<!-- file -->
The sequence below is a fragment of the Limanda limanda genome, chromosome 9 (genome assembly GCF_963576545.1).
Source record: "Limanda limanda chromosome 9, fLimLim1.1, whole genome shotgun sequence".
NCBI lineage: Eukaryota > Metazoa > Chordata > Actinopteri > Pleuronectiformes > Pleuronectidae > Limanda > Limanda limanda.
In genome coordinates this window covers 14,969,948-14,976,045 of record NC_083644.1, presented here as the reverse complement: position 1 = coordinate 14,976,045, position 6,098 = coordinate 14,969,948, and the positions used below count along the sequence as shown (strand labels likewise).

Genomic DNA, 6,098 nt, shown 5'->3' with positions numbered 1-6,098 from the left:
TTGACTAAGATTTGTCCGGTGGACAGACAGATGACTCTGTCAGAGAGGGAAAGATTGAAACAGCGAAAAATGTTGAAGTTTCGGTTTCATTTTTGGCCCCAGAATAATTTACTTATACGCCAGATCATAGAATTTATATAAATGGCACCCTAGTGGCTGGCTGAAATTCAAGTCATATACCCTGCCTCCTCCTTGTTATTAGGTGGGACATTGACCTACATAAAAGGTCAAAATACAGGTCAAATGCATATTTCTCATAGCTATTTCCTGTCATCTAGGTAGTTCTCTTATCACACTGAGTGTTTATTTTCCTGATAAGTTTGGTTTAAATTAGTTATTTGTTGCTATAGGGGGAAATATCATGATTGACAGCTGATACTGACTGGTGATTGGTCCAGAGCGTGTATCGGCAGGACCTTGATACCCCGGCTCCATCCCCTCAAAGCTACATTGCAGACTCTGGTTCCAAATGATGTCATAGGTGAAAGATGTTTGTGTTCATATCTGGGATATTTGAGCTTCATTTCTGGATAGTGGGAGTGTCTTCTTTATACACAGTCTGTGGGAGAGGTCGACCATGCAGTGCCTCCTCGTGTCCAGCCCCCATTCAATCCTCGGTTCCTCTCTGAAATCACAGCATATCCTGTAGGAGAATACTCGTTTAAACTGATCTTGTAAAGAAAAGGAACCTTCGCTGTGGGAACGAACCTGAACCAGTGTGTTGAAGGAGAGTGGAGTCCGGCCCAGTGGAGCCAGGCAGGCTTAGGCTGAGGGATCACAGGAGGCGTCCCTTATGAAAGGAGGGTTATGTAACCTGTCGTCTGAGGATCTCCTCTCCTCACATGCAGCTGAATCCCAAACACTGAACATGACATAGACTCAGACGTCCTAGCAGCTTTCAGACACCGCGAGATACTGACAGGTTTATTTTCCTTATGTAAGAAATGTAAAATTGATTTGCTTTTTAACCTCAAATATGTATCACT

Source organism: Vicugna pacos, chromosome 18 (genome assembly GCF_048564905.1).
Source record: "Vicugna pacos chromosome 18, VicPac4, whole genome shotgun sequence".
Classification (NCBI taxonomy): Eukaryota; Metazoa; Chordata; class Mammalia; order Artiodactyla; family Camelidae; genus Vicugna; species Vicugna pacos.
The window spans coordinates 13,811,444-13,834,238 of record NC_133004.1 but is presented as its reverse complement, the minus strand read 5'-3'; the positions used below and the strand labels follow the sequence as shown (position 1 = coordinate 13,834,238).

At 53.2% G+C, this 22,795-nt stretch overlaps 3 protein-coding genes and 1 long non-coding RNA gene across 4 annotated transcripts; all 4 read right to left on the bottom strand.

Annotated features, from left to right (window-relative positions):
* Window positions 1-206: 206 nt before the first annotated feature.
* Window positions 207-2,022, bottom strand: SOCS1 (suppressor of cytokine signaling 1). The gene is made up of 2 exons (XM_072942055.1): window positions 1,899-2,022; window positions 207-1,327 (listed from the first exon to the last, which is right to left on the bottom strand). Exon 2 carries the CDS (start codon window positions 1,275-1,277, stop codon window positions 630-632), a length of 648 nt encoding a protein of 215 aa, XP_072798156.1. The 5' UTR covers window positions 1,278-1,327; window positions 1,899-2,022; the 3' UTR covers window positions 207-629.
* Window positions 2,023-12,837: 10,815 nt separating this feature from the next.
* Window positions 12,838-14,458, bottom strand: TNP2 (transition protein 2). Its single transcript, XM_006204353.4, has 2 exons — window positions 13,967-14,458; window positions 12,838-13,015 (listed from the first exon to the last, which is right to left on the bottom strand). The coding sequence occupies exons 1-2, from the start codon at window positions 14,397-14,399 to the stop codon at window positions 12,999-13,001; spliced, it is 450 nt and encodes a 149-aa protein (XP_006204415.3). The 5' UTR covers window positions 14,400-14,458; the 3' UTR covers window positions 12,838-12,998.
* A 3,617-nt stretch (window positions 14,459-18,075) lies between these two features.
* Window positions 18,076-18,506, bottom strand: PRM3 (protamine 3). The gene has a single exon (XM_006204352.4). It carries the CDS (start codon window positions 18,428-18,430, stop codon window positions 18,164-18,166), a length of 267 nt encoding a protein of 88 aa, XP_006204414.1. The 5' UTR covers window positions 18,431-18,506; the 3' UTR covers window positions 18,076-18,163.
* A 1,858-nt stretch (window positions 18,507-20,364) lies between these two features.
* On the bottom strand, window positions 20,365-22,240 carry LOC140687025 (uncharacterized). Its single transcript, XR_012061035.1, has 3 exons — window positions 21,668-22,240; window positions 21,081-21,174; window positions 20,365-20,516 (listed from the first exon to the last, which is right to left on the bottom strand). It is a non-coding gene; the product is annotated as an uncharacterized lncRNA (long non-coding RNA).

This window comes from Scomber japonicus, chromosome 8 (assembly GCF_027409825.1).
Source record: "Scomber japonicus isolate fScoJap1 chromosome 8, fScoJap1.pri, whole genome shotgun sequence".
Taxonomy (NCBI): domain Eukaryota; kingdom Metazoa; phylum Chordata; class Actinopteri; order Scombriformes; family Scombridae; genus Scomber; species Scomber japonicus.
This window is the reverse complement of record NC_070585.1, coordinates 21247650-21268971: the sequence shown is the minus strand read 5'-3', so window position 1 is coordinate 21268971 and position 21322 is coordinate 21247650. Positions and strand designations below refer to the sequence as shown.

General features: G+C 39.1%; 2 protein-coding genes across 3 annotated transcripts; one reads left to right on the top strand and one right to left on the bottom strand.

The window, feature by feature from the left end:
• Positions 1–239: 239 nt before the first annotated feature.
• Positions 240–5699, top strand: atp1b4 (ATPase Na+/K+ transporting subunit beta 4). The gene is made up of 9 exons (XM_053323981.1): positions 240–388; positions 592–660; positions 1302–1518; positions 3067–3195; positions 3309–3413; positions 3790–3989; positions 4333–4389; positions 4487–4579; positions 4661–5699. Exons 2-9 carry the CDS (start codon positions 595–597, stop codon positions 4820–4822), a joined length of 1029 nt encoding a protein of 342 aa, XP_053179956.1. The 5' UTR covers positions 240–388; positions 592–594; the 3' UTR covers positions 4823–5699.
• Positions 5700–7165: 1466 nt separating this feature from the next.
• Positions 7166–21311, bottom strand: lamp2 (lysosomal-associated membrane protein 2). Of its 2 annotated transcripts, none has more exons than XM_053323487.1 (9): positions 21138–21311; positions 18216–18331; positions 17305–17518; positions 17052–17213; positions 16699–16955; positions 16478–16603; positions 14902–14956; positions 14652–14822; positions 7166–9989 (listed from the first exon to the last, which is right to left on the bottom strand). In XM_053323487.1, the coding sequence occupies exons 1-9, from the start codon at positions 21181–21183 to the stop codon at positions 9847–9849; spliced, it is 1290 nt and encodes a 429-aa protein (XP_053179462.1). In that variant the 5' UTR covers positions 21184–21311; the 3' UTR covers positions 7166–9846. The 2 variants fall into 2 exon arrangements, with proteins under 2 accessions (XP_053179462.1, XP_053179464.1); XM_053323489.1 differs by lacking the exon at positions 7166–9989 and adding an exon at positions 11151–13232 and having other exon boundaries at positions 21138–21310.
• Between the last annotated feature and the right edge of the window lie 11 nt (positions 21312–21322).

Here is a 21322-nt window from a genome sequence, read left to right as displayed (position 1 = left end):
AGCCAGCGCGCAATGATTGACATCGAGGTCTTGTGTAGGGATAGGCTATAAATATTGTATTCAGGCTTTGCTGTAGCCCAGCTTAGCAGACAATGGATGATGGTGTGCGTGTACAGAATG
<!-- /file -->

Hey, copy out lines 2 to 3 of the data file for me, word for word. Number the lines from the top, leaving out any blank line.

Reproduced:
Source record: "Limanda limanda chromosome 9, fLimLim1.1, whole genome shotgun sequence".
NCBI lineage: Eukaryota > Metazoa > Chordata > Actinopteri > Pleuronectiformes > Pleuronectidae > Limanda > Limanda limanda.